Last week I looked at why Ontario Liberals shouldn’t panic, yet. However there are a number of warning signs that should cause Liberals to be very concerned.
With dismal polling numbers, an inability to raise significant money and a Leader who is seen as a lightning rod for many, Ontario Liberals need to get their act together fast if they want to retain government after the next election.
In 2003 Dalton McGuinty campaigned on a simple but effective message, Choose Change. After eight years of Mike Harris confrontational politics Ontarians wanted change. While we have not seen the hard-edged policies of Harris, many are beginning to tire of Liberal rule.
It is said that governments are not elected but rather defeated. After nearly fifteen years of Liberal Ontario, voters may feel that its time to hand the reigns over to someone else. The Liberals need a shakeup that attracts new candidates while offering policies that speak to the situation most Ontarians are facing in their everyday lives. If the Liberals cannot come up with innovative policies and candidates then they will be viewed as a spent political force.
This has been the Achilles heel of the Ontario Liberal Party. It began with the Green Energy Act championed by former Energy Minister George Smitherman. The generous Feed in Tariff (FIT) contracts cost the province millions while seemingly having marginal environmental benefits. It also championed wind turbines that alienated many rural residents in southwestern Ontario that resulted in the defeat of Liberal Ministers and Members in previously safe seats. Next up was the controversial gas plant cancellation in Mississauga and Oakville that cost the province close to a billion dollars and an ensuing scandal. Finally, the rise in energy prices has angered many; especially low income and fixed income Ontarians.
The energy file has hurt the Liberals significantly with voters. The questions will be whether the latest role back in pricing will satisfy them in time for the next election.
There is an old campaign saying that, “money is like oxygen, without it you’re dead.”
The Ontario Liberals hastily introduced election finance reforms after being pilloried in the media over cash for access events and other questionable fundraising efforts. The changes went farther than any other jurisdiction in Canada and were thought to give the Liberals a long-term advantage over their opponents. The thinking was that the Conservatives were saddled with a $5 million campaign debt that would be difficult to eliminate and thus would limit their ability to be competitive. The NDP with their reliance on union funding could not come up with new sources of revenue. Much to the shock of the Liberals, Patrick Brown was able to erase the debt and is on course to significantly out raise the Liberals.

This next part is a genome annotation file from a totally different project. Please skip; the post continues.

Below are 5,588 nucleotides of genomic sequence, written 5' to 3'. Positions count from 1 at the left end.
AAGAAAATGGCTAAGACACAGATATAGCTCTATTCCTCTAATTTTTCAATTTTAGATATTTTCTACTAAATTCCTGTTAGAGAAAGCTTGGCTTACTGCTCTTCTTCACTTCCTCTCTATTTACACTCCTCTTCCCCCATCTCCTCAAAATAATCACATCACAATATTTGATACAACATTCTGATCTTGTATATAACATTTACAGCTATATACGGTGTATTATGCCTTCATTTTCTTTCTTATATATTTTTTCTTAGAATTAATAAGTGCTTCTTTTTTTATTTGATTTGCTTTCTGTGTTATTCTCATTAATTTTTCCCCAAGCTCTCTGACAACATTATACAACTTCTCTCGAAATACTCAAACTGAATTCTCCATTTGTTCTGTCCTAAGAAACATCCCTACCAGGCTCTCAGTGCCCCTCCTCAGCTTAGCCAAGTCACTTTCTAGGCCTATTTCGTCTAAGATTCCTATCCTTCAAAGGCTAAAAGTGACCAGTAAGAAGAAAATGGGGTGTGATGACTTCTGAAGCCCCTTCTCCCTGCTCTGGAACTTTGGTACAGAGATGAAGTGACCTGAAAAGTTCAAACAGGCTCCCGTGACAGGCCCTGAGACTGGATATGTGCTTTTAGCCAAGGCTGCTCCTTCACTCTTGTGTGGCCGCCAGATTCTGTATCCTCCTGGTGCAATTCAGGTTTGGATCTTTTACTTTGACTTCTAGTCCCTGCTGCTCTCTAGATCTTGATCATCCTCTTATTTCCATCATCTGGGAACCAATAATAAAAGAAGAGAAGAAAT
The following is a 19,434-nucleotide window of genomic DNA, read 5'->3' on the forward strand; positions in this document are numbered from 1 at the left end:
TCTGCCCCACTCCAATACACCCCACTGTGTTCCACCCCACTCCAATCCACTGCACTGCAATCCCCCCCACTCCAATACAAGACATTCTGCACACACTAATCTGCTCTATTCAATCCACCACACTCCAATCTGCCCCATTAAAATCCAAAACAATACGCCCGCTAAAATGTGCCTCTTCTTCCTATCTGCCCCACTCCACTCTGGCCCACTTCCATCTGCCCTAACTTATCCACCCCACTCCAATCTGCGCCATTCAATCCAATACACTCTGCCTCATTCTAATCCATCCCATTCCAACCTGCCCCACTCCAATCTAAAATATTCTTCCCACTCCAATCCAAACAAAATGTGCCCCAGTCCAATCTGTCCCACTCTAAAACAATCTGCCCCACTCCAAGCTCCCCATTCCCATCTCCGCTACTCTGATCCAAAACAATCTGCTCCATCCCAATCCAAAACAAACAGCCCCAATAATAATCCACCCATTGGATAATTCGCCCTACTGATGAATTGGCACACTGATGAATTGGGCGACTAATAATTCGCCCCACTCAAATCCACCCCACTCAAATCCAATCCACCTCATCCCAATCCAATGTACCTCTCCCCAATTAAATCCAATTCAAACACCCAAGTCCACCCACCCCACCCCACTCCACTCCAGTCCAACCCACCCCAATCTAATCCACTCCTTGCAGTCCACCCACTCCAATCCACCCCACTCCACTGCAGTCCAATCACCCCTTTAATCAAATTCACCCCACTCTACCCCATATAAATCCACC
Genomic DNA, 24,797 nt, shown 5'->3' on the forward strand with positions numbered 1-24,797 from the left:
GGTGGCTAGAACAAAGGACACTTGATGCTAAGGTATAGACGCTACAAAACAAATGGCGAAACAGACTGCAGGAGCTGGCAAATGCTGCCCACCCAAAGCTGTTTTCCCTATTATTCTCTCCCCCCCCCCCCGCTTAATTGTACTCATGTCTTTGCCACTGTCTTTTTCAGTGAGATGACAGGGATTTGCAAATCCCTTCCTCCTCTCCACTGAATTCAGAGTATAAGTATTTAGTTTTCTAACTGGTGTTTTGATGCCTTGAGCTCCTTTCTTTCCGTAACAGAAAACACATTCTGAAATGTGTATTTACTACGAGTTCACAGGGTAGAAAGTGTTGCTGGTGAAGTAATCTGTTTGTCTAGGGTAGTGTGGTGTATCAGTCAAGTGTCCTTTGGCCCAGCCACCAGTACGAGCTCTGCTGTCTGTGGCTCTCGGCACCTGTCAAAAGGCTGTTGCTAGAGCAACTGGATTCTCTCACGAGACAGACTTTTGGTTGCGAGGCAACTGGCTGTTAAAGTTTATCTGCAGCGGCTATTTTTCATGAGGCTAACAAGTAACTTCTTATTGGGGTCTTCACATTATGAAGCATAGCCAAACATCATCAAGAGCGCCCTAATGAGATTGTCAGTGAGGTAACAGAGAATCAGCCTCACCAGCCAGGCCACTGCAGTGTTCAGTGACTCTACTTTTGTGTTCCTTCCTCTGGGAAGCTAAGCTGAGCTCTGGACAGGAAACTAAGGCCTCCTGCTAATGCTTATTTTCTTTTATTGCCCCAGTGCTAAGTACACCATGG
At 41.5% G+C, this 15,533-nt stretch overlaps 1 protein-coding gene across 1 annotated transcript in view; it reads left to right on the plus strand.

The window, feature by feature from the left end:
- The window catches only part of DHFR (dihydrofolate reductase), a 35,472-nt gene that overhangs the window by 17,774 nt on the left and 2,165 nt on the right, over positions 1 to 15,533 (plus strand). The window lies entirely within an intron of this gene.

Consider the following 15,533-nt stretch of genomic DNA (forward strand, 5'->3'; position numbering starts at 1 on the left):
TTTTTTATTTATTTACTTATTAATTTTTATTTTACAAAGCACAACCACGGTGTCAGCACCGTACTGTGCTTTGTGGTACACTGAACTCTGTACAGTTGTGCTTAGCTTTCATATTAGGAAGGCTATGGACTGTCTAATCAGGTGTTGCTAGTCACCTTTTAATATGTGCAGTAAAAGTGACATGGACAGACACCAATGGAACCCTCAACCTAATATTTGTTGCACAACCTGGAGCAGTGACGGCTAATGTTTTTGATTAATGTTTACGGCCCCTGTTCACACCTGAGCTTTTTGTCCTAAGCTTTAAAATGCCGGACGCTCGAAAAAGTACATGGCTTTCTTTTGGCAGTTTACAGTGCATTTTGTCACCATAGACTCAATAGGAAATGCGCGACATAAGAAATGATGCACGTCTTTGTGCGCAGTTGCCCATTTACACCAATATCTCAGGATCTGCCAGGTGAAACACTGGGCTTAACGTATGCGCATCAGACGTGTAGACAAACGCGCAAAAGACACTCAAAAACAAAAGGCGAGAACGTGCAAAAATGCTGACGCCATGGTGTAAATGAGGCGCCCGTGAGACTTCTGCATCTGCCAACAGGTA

Many sitting Liberals are worried that their traditional sources of income have been eliminated and with little time to transition to this new reality and won’t have enough when the next campaign is called in about a little over a year from now. They recall how it took the federal party almost a decade
to adjust and get their fundraising going. Plus the current polling numbers has made it harder to tap ordinary Ontarians.
In the coming year the Liberals will see not one but two trials involving senior officials from the Premier’s Office. The first one involves Laura Miller and David Livingston who were charged after a police investigation uncovered the deletion of emails in connection with the two gas plants that were cancelled. While not technically under Wynne’s watch she will be saddled with any negative result.
The other one involves her former deputy chief of staff Pat Sorbara. Allegation of bribery of a former Liberal candidate in the Sudbury by-election that saw Glenn Thibeault defect from the federal NDP to win the seat for the provincial Liberals. The loss of Sorbara has had a demoralizing affect on the party as she was tasked with getting the party in shape for the next election.
Both trials will shine the spotlight on the Liberal government and their potentially ethical lapses. A lengthy trial will have a negative affect and provide the opposition with lots of opportunities to hammer the Liberals.
Arguably one of the Liberal’s biggest assets, she is amongst the best campaigners of any political stripe and a born competitor. Yet the Premier has become a lightning rod for many. For those living outside the Greater Toronto Area she is seen as a downtown elite with little connection to the lives of rural and suburban voters. Plus her focus on big ticket items like the Vector Institute, automotive investments and trade missions has left some with an impression that she is more comfortable in corporate circles than with ordinary Ontarians.
While she has shown moments of contrition, her handling of the energy debacle has left a stain that may not be erased by the time the next election roles around. With her personal popularity at record lows there has already been whispers of a leadership campaign afoot. This will only become distracting and potentially divisive for the party at a time they need to be united going into the campaign.
Liberals need to get their ducks in a row and face the challenges in front of them if they are going to be competitive in the next election. If they don’t deal decisively in the next few months then the die will be cast from which it will be difficult to change.
Marcel Wieder is President and Chief Advocate of Aurora Strategy Group. He is an award winning political consulted who has worked on campaigns for over forty years.